Bangor Symphony Orchestra, Pivot to Paradigm Shift for Event Fundraising

The Bangor Symphony Orchestra celebrated its 125th anniversary with the 13th Annual Symphony Soiree auction fundraiser in March 2021. Like other organizations, they made the pivot from an in-person event to online. After reviewing the post-event data they plan to keep some of the elements of the online experience going forward. Sarah McCarthy, Director of Development of the Bangor Symphony and Katie Schaffer, long-term volunteer Soiree Committee Chair, have scrutinized their auction results. When comparing it to prior years there are a few key takeaways that will allow them to work smarter and yield higher revenue at future events.

  1. Their Soiree audience is different from their typical Symphony concert audience,
  2. Maximize fundraising by incentivizing overbidding by providing a thank you gift and enabling Bid Extension (anti-sniping),
  3. Offer multiples after bidding concludes to increase final event income even higher,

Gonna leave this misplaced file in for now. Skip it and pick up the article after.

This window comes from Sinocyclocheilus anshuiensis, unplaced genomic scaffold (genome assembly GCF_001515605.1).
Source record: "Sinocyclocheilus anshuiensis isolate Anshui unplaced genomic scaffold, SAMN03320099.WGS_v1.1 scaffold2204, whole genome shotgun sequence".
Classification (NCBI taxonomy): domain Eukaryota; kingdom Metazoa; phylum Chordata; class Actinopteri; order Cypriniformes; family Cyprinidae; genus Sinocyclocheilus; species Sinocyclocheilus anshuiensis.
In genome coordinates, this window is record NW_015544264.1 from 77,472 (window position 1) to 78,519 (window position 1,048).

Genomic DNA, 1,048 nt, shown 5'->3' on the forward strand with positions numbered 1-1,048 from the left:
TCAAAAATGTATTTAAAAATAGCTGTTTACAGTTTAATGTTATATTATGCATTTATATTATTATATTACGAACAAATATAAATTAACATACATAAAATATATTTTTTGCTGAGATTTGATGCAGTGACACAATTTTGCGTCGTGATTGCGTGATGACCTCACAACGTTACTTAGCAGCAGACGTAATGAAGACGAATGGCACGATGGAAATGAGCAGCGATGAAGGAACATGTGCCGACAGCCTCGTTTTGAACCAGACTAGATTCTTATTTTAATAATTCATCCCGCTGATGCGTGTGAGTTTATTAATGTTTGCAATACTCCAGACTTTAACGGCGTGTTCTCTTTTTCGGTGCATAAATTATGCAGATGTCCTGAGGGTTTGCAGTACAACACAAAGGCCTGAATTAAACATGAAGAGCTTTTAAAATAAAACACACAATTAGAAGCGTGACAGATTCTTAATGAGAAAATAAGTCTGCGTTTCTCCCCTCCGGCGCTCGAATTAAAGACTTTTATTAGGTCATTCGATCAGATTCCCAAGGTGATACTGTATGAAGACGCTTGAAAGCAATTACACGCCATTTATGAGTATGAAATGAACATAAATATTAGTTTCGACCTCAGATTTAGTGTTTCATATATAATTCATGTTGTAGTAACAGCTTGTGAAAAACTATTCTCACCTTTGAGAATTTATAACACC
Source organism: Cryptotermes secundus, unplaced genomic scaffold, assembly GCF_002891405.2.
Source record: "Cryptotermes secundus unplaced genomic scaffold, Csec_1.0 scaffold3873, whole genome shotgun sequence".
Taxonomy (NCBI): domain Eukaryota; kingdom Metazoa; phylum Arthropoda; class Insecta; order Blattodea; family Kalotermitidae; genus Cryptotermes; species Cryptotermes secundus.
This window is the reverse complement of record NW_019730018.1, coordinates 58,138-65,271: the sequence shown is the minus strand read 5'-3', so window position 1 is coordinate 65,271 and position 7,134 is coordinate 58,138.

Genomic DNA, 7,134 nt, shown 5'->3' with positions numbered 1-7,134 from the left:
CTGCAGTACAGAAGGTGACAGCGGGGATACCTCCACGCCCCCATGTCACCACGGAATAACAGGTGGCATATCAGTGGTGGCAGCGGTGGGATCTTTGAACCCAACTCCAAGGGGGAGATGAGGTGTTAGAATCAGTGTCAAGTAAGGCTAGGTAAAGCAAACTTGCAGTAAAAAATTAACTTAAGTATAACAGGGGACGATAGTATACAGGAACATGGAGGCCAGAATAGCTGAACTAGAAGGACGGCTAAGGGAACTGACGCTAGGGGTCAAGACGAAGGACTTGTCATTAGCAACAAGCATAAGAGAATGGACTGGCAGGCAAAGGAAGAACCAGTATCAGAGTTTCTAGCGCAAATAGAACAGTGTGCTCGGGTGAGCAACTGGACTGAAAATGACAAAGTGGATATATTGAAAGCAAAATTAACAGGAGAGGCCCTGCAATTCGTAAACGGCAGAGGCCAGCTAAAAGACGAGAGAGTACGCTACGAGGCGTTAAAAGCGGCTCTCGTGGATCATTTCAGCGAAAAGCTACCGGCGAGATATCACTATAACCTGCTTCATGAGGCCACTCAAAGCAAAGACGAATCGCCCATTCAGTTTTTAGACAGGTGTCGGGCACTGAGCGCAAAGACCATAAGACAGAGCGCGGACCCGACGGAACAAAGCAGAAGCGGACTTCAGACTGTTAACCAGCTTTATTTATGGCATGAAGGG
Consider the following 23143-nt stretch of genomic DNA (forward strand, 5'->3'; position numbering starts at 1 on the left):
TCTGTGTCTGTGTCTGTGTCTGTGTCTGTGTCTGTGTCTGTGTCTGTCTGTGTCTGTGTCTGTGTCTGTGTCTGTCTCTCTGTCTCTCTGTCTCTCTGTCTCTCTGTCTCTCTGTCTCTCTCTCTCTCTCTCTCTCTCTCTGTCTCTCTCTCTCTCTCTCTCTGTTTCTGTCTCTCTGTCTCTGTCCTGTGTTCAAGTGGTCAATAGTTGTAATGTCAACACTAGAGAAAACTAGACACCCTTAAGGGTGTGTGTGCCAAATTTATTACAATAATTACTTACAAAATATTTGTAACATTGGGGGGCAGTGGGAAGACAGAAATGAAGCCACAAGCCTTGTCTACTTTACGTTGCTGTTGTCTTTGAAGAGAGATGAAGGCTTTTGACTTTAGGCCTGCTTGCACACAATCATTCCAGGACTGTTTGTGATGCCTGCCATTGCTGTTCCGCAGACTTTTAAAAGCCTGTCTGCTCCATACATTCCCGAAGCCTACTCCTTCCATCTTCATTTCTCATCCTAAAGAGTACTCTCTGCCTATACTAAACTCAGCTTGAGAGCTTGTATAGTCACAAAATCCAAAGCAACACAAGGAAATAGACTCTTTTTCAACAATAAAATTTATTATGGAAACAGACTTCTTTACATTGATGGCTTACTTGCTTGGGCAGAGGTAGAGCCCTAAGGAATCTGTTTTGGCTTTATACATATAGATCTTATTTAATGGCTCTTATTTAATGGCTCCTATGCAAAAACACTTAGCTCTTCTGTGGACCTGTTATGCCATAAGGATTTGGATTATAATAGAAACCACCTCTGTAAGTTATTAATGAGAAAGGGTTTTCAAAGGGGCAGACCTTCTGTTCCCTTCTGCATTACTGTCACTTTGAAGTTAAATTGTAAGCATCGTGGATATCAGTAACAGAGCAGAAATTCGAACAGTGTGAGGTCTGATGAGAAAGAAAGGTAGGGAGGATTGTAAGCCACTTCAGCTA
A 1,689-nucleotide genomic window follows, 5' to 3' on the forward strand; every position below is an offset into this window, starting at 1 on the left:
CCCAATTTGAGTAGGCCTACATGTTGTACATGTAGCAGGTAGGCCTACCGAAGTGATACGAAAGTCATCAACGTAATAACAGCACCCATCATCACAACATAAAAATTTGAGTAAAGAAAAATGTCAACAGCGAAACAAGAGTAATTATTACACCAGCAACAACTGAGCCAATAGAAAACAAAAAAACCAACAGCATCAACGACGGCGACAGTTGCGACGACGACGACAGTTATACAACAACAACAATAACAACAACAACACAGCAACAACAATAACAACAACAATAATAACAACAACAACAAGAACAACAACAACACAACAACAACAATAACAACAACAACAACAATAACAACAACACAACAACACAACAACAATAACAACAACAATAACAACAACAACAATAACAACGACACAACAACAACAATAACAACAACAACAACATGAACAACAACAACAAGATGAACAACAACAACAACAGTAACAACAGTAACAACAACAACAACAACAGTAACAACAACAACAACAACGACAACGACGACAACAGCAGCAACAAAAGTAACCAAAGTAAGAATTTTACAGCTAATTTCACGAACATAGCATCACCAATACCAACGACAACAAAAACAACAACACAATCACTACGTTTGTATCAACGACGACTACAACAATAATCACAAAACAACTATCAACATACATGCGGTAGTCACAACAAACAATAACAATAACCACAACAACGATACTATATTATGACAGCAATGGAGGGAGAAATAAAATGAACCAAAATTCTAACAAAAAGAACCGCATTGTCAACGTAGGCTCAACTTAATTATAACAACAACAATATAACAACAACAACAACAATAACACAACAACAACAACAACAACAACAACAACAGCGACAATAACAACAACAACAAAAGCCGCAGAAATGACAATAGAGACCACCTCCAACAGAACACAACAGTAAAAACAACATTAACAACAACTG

4. Online-auction-only eliminates the need for silent auction display tables at the in-person event, and allows for more socializing.

Know Your Audience

The Soiree Committee knew that they had many Soiree event attendees who don’t attend concerts regularly, but still have the desire to keep this important cultural piece of Bangor’s history alive and well. To maximize this knowledge, the Committee took to social media to increase the awareness of the auction. The use of an online auction format opened the door to more bidders, including those who would not normally attend the in-person Soiree event. In the two years prior to the Covid-19 pandemic they sold out the Soiree to just over 200 guests. Online bidding this year saw an all-time high of 254 bidders.